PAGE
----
James Thompson (right) stopped Mariusz Pudzianowski at KSW 16. | Photo: Jumana Totongi/Sherdog.com
GDANSK, Poland -- Although the chorus of Mariusz Pudzianowski's walkout song promised that “you will feel respect,” James Thompson did not take those lyrics to heart, submitting an exhausted Pudzianowski in front of a partisan Ergo Arena crowd at Konfrontacja Sztuk Walki 16.
Tested early on by the immense strength of the Pole, “Colossus” was thrown to the ground before quickly regaining his composure. Later in the first round, Pudzianowski unleashed a flurry on the backpedaling Brit, but he could not find Thompson's chin and inevitably gassed himself out. By the three-minute mark, the former strongman looked exhausted. After Thompson took him to the mat late in the period, Pudzianowski expended what little remained of his stamina while attempting to escape Thompson's mount.
The break between rounds did little to lessen Pudzianowski's fatigue. The Pole was promptly taken down to start the second frame, and Thompson pounded away until he spotted an arm-triangle opportunity. Exactly one year after suffering his first pro loss to Tim Sylvia, the former five-time “World's Strongest Man” tasted MMA defeat for the second time on Saturday night.
“I tried. I failed. I apologize to you,” said the exhausted and dismayed Pudzianowski. “I'm sure I will be disappointed, but I will go forward.”
In the evening's main event, hometown favorite Mamed Khalidov put UFC veteran Matt Lindland to sleep with an arm-in guillotine early in the first round.
Khalidov never missed a step in the short fight and took it to the American from the get-go. After the fight hit the floor, Khalidov missed a leg lock attempt, and the Greco-Roman specialist left his neck exposed while regaining his base. The Pole seized the opportunity, jumping guard and cinching up a tight arm-in guillotine. Lindland struggled briefly, but “The Law” soon lost consciousness, his body falling limp atop his victorious foe.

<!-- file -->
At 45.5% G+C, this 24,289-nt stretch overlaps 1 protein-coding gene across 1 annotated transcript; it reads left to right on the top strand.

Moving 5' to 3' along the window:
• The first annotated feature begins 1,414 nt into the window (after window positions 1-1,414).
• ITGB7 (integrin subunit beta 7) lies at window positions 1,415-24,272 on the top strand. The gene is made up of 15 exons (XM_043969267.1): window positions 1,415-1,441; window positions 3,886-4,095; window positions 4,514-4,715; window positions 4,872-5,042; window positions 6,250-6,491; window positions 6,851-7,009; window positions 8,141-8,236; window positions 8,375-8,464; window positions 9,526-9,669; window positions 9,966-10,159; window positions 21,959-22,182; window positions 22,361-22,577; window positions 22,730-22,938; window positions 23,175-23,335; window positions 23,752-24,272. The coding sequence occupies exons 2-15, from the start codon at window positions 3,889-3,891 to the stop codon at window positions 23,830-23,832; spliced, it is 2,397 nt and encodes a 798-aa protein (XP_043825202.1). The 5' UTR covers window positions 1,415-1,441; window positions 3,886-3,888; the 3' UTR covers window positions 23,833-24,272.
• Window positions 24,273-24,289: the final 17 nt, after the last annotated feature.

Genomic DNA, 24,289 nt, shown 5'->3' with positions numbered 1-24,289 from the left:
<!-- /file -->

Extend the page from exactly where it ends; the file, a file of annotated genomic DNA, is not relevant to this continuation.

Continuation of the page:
“This is all muscle memory from the training sessions,” said Khalidov of his extravagant finishing technique. “We're all ready [to fight top opponents] here in KSW, in Poland.”
After suffering a humbling defeat to Rameau Thierry Sokoudjou at KSW 15 in March, light heavyweight Jan Blachowicz absolutely dominated Toni Valtonen on Saturday night, submitting the Finn with a rear-naked choke in round two.
Apart from a minute or so in round one when he managed to gain top position inside Blachowicz's guard, Valtonen was on the defensive for the bout's six-minute duration. Blachowicz made the most of his tight back control when Valtonen continually gave up the position, and after successfully mixing in heavy strikes with choke attempts, Blachowicz found the window for a fight-ending rear-naked choke at 1:22 into the second period.
In his third KSW outing, James Zikic finally took a misstep in the Polish promotion, as the Brit suffered his first KSW defeat at the hands of Michal Materla. The 26-year-old Pole fared surprisingly well in the stand-up and made the best of his takedown attempts, cracking Zikic early in the second frame with a left hook before riding out a unanimous decision from top position.
Artur Sowinski showed off his well-rounded skills in a victorious effort against Cengiz Dana. Sowinski executed some crisp striking in the first round and threatened in the second with two armbars and a neck crank en route to a unanimous nod. Though Sowinski landed a brutal knee to the German's groin late in round two, Dana valiantly finished the fight.
Attila Vegh survived a knockdown from Grigor Aschugbabjan before dispatching the Armenian early in the second round with strikes. Though Aschugbabjan waved to the referee, complaining that he was poked in the eye, the referee ruled the strikes to be legal and awarded Vegh his TKO.
Sergey Shemetov had Marcin Rozalski in all sorts of trouble early in round one, but the Russian injured his arm while throwing an overhand right and was forced to retire barely two minutes into the evening's first contest.